Court of Appeals of Ohio, Eighth District, Cuyahoga
Criminal Appeal from the Cuyahoga County Court of Common
Pleas Case No. CR-15-598751-A
ATTORNEY FOR APPELLANT Allison S.
ATTORNEYS FOR APPELLEE Michael C. O'Malley Cuyahoga
County Prosecutor Ronni Ducoff Assistant County Prosecutor
BEFORE: Kilbane, P.J., E.T. Gallagher, J., and Stewart, J.
JOURNAL ENTRY AND OPINION
EILEEN KILBANE, PRESIDING JUDGE
Defendant-appellant, Ronald L. Perry ("Perry"),
appeals from his sentence for kidnapping and gross sexual
imposition. For the reasons set forth below, we affirm.
In August 2015, Lakewood police arrested Perry, after his
friend's daughter, M.D., reported to the Lakewood Police
Department that Perry had sexually abused her on multiple
occasions when he spent the night at her family's home.
She alleged that this sexual abuse occurred over a five-year
period - from the time she was seven until she was twelve
Perry was charged in a 23-count indictment as a result of
these allegations. He was charged with five counts of rape;
ten counts of kidnapping, each with a sexual motivation
specification; and eight counts of gross sexual imposition
("GSI"). Pursuant to a plea agreement with the
state of Ohio, Perry pled guilty to seven counts of
kidnapping, each with a sexual motivation specification, and
eight counts of GSI. As a condition of the plea agreement,
Perry agreed that none of the counts to which he pled guilty
were allied offenses of similar import and that there would
be no merger for purposes of sentencing.
At Perry's plea hearing, the trial court advised him of
his rights and informed him of the maximum sentence it could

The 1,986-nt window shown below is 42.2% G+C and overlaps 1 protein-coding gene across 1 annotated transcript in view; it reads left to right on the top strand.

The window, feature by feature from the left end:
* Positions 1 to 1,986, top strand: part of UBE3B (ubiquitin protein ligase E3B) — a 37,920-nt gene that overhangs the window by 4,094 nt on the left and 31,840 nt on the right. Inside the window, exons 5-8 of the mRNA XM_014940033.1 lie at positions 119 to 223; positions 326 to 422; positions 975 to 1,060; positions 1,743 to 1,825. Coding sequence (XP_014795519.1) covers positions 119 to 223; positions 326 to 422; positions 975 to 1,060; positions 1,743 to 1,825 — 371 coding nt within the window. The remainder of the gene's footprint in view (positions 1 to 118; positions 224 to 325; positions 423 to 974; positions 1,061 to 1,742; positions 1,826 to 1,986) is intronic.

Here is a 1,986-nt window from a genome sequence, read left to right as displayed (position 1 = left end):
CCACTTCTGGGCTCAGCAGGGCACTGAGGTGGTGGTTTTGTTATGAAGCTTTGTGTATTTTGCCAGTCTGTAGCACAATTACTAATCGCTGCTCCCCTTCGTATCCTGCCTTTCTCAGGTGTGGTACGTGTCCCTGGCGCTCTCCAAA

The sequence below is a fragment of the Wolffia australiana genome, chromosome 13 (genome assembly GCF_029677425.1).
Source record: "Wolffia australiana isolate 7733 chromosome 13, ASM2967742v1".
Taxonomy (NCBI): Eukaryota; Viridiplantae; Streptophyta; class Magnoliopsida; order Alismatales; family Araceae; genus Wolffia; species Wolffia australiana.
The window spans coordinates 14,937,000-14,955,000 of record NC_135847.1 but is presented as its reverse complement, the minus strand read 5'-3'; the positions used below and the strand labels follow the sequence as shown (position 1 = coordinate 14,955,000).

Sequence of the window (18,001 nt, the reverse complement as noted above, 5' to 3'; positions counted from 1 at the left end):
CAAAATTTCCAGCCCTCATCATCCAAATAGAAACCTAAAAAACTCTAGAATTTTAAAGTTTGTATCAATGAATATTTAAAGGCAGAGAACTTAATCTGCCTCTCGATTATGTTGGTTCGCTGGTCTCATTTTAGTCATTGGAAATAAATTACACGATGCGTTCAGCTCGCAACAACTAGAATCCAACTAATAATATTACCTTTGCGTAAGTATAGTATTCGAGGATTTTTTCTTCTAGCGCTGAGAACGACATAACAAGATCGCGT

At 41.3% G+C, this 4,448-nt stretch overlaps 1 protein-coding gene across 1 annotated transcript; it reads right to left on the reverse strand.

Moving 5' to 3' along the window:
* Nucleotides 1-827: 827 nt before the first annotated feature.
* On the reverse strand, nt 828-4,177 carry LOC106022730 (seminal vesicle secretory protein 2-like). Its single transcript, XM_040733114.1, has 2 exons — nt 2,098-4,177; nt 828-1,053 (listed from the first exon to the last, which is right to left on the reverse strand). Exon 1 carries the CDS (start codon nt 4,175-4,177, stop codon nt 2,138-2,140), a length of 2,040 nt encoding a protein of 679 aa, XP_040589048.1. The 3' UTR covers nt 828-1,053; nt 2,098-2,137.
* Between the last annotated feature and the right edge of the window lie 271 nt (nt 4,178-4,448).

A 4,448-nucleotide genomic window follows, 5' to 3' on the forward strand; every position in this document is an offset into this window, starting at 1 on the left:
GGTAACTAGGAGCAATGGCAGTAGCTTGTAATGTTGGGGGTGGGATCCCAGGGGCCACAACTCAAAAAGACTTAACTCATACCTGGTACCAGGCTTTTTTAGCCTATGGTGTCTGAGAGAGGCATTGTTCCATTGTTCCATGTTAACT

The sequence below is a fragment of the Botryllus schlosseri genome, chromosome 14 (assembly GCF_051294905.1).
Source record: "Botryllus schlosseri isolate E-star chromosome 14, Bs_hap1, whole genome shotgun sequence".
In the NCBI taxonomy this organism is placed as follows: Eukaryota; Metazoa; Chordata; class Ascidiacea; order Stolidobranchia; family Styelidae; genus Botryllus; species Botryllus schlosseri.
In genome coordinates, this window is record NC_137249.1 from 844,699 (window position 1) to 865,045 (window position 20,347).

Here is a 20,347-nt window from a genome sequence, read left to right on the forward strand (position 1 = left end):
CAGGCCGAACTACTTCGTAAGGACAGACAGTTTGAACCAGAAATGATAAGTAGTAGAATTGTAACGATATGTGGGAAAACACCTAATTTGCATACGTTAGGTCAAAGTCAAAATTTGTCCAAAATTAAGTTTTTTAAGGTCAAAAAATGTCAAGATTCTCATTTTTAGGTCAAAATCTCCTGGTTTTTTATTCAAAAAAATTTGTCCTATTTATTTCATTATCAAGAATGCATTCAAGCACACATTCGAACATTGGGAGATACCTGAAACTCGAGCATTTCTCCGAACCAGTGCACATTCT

impose for each of the offenses to which he intended to plea.
The court also advised Perry of his sex offender
classification and registration requirements as well as
The state indicated that it would be satisfied with a maximum
period of 40 years of imprisonment. Perry's defense
counsel advised the trial court that Perry and the state had
agreed to a 40-year maximum term of imprisonment as part of
their plea negotiations in light of the possible 117-year
consecutive, maximum sentence Perry faced for the kidnapping
and GSI counts. The trial court, in confirming its
understanding of the plea agreement, asked:
THE COURT: But is this an agreed sentence by and between?
[DEFENSE COUNSEL]: No.
[STATE]: It's agreed by the State, by the defense that
that is the cap; it's 40 years.
[DEFENSE COUNSEL]: It's just a cap. It's not an
agreed sentence it's just when we were negotiating -
THE COURT: Well, see that's what I misunderstood because
I understood that the State was saying that it was okay, the
maximum of 40 years. But as we all know, as the sentencing
judge I could go beyond 40 years. That's what I need to
know; is this plea being made with the understanding that the
- it's expected the Court will not exceed what the
[state] said is okay?
[DEFENSE COUNSEL]: My understanding is that, yes, the maximum
given on however you choose. You could choose to run them all
concurrently. And we're not thinking even of that number,
but if you were inclined to do more you are to go no more
than that; that is the cap. Because in reaching this there is
a lot of exposure to a lot of - many years that could
effectively exceed that, so when we_
THE COURT: But see, I see that as an agreement whereby the
Court is bound by a 40-year maximum penalty.
[STATE]: That is an agreement. I believe that that is what
[DEFENSE COUNSEL]: Yes.
trial court further explained that it was not bound by the
parties' agreement of a 40-year maximum sentence. Perry
indicated that he understood the plea and made this plea
knowingly, voluntarily, and intelligently. The trial court
accepted his plea, ordered a ...